A Guide to Removing Moire Patterns and Flaws from Scanned Photos

Moiré Reduction
Before and after moiré reduction. | View Larger. © S. Chastain (Source: 'The Birth of Venus' by Botticelli)

Scanning photos from books, magazines, and newspapers often results in an unsightly interference called a moire pattern. If your scanner doesn't offer de-screening, it's not too hard to remove yourself.

So what's a moire pattern? If you notice a ripple in the pattern of a silk dress or fabric that is a moire. Another version of a moire is one we have all encountered watching TV. On comes the Used Car Salesman in his fancy check suit and suddenly the TV screen erupts. That's what happens when patterns collide. This explains why you never see a TV host or news anchor wearing any sort of patterned material.

The most common cause is scanning a printed photograph from a magazine or newspaper. Though you can't see it, that photo is composed from a pattern of dots and your scanner will see that pattern, even if you can't. Once you've scanned an image, you ca use Adobe Photoshop to remove or reduce the moire. 

Difficulty: Average

Time Required: 5 minutes

Here's How:

  1. Scan the image at a resolution approximately 150-200% higher than what you need for final output. (Just be aware this will result in a massive file size, especially if the image is going to print.) If you have been handed a scanned image containing the moire, skip this step.
  2. Duplicate the layer and select the area of the image with the moire pattern.
  3. Go to Filter > Noise > Median.
  4. Use a radius between 1-3. Typically the higher the quality of the source, the lower the radius can be. Use your own judgment, but you will probably find that 3 works well for newspapers, 2 for magazines, and 1 for books.
  5. Make sure you are zoomed to 100% magnification and apply a small 2-3 pixel Gaussian blur using Filter > Blur > Gaussian Blur.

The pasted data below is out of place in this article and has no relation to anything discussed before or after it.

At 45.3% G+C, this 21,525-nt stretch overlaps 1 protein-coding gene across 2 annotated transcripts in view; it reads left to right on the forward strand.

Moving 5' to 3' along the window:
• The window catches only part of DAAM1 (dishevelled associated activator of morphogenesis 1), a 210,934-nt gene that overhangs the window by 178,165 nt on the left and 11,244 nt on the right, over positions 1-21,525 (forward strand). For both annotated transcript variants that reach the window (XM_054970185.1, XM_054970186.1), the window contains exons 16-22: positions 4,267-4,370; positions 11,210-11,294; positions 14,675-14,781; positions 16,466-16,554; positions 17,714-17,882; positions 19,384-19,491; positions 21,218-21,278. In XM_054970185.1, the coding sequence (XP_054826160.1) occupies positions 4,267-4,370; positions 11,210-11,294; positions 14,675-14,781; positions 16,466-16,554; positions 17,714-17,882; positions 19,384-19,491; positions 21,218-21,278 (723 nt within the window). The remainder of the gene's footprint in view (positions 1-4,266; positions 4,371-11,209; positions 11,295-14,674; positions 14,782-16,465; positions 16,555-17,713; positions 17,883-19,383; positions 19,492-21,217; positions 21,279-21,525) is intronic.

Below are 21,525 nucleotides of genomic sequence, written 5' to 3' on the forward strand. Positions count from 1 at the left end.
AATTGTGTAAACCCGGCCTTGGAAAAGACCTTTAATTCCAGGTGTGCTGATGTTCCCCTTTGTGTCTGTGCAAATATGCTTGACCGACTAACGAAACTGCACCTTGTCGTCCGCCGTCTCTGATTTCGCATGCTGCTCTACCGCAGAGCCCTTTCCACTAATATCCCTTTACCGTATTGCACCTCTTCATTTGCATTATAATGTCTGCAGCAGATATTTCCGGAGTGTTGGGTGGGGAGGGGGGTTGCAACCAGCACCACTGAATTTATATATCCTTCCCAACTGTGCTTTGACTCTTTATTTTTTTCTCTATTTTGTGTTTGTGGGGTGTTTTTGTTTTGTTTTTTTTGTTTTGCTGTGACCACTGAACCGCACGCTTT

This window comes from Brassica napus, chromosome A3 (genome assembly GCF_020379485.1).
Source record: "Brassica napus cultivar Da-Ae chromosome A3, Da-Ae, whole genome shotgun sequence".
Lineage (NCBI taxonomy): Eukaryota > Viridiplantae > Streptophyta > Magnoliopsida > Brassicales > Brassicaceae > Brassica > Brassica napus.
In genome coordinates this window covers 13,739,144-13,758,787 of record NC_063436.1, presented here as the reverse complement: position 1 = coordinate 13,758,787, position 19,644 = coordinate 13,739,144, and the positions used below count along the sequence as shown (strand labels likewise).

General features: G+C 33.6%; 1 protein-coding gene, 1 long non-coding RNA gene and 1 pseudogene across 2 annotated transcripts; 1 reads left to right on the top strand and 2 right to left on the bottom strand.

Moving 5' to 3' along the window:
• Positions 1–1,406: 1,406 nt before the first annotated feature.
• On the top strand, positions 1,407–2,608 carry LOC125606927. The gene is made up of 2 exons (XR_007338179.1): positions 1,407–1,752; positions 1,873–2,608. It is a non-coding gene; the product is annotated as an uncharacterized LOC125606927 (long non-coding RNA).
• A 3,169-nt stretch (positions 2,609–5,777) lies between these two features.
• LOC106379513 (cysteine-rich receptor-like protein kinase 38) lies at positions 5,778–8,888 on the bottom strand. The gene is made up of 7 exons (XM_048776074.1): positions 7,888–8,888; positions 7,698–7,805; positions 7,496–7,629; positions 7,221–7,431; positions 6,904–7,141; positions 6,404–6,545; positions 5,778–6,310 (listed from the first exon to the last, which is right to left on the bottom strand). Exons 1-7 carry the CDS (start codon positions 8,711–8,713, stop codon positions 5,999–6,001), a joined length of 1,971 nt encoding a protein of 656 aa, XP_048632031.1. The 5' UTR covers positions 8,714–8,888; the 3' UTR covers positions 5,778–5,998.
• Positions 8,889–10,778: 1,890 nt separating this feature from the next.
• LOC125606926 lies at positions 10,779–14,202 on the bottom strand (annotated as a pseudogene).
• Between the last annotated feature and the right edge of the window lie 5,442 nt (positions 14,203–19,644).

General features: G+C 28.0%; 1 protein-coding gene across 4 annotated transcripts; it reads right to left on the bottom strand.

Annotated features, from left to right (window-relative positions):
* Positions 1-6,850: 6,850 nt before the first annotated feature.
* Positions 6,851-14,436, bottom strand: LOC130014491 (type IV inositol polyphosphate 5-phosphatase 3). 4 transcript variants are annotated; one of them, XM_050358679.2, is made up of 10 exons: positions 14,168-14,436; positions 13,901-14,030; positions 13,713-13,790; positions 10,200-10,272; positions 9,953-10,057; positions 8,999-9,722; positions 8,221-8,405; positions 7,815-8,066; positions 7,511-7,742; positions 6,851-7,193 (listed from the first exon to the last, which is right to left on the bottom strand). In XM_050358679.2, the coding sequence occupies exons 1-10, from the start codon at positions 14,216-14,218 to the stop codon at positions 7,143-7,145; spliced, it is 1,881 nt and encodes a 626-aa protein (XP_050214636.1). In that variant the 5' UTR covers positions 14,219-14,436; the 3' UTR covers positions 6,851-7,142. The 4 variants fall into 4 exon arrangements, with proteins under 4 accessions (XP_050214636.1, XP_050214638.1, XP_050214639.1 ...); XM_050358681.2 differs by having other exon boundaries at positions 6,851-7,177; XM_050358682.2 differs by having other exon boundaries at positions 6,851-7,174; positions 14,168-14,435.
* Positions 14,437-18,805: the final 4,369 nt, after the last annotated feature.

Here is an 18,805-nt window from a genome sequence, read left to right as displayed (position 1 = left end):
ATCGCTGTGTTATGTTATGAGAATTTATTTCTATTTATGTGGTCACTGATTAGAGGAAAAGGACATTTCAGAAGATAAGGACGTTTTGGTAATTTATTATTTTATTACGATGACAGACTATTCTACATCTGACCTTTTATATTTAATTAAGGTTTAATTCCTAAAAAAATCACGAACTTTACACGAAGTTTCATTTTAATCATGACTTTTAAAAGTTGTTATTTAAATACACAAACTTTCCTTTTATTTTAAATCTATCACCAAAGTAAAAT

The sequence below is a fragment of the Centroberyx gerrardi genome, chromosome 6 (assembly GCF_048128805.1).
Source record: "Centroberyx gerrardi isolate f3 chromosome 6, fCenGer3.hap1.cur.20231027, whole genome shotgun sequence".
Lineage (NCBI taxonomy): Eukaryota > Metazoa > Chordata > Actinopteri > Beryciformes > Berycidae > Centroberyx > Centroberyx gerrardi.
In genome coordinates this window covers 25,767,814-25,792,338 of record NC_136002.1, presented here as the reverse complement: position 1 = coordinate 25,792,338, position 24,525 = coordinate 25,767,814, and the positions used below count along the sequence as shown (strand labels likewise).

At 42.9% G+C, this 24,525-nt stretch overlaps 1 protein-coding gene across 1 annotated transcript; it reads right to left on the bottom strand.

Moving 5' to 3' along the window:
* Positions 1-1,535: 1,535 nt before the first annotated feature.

6. Go to Filter > Sharpen > Unsharp Mask.
  7. Exact settings will depend on the image resolution, but these settings are a good starting point: Amount 50-100%, Radius 1-3 pixels, Threshold 1-5. Use your eye as the final judge.
  8. With the new layer selected tone down the effect by reducing its opacity to 0 and then increasing the opacity until the moire disappears in the underlying image.
  1. Select Image > Image Size and reduce the resolution of the image.


  1. If you still see a pattern after applying the Median filter, try a slight gaussian blur before resampling. Apply just enough blur to reduce the pattern.
  2. If you notice halos or glows in the image after using Unsharp Mask, go to Edit > Fade. Use settings: 50% Opacity, Mode Luminosity. (Not available in Photoshop Elements.)

Another Quick Approach:

There will be occasions where a moire pattern will appear in a photo. This very common in clothing containing a pattern. Here's how you can fix it:

  1. Open the image and add a new layer.
  2. Select the eyedropper tool and select the color of the fabric, not the moire.
  3. Switch to the paintbrush tool and paint over the item with the moire.
  4. With the new layer selected set the Blend Mode to Color.